“Does period of time served automatically qualify you to be a good preceptor? I think quite the contrary; I think preceptors should be chosen by merit and not by time,” said Barrett, R-Richmond. “I think it opens up the field … you could be in any profession for five years and not be a good preceptor. You can be in the game for six months and be a wonderful preceptor.”

“This is a may provision that gives the hospitals the ability to pick the right person for the right situation,” he continued. 

On the other hand, foreign-born nurses help ease the shortages for some health care providers but recruitment can be lengthy and expensive, especially under a federal visa regression that delays processing and limits applications.

State barriers include requiring an English proficiency exam — even when an interview and clinical examination determine fluency — and using CGFNS International, Inc. as the sole entity to review visas when other states rely on multiple credentialing organizations.

The language on foreign-educated nurses has already been approved by the Senate in a separate omnibus health care bill

Matilde S. Upano, a registered nurse and president of the Philippine Nurses Association of Indiana, said CGFNS reported that 60.8% of their nearly 27,000 visa screenings are Filipino. She testified in support of both the Senate and House bills addressing foreign-educated nurses.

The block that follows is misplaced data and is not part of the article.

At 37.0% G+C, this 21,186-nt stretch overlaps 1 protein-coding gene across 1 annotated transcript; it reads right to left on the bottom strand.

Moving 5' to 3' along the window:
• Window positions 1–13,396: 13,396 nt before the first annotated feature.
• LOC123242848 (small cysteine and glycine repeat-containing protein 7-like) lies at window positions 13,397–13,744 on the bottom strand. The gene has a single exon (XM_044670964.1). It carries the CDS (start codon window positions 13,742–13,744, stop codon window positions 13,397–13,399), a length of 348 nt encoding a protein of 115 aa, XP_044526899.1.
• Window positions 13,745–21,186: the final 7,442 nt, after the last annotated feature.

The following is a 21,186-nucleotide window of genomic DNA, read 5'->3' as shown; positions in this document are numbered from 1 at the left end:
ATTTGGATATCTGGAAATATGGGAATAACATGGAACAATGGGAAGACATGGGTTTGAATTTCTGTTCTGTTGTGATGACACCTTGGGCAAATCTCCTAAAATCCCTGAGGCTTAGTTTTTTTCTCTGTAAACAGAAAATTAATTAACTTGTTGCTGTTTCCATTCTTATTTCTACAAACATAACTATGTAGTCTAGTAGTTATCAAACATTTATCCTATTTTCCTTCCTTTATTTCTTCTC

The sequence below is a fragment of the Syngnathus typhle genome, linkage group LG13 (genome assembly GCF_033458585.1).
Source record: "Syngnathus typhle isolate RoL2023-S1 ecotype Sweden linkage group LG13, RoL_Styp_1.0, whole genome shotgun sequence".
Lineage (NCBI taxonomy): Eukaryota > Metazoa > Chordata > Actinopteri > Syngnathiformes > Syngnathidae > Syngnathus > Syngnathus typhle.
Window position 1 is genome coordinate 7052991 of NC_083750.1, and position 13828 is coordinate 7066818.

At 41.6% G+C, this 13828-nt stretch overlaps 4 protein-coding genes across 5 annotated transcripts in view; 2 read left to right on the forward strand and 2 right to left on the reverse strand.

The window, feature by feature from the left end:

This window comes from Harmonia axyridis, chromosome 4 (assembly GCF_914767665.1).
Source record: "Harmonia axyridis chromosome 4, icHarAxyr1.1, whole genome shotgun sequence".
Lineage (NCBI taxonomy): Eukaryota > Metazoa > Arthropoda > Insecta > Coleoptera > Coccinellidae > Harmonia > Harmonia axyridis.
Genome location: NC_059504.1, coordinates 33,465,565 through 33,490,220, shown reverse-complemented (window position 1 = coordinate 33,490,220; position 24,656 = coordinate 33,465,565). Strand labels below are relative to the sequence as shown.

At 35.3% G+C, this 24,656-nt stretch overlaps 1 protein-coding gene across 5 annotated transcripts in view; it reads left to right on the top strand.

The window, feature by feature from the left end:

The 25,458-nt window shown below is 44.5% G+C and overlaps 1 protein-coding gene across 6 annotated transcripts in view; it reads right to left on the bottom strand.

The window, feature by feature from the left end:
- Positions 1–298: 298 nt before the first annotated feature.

“We really need to streamline the licensure requirements for foreign-educated nurses. Right now, we have a critical shortage,” Upano said in the Senate. “We have to compete with 50 other states to recruit nurses to Indiana. If we have them come in sooner, then we would be in a better position to ease the shortage and have qualified nurses who will deliver safe (care) to our Hoosiers.”

Challenges for nursing homes

Nick Goodwin, the director of government affairs for the Indiana Health Care Association/Indiana Center for Assisted Living, said the domestic supply of nurses isn’t meeting the needs of long-term care. Because of that, providers might spend thousands of dollars recruiting foreign-educated nurses. 

“We look to international nurses to make a multi-year investment in bringing them over here,” Goodwin said. “You also get a commitment for the length of their visa that they’re going to work for you. Now, does everyone fulfill that? No … but the retention and the stability there is greater than just the market variables.”

Indiana has a problem: a lack of nurses. And lawmakers are trying to help.
Nick Goodwin, director of government affairs for IHCA/INCAL (Photo from IHCA/INCAL website)

Working in long-term care comes with its own drawbacks. While nurses employed in the field can create lasting relationships with residents and their families — unlike temporary stays in hospitals or clinics — the reality is that patients age and die or can even decline mentally and become abusive.

COVID-19 also pushed an unprecedented number of nurses to seek other careers. Nearly every other industry — from hospitals to outpatient centers — have recovered from their pandemic losses when comparing their current labor force to February 2020. Nursing facilities, however, are still 7.4% lower (equal to roughly 3,500 employees) than their staffing levels from February of 2020, according to the Bureau of Labor Statistics.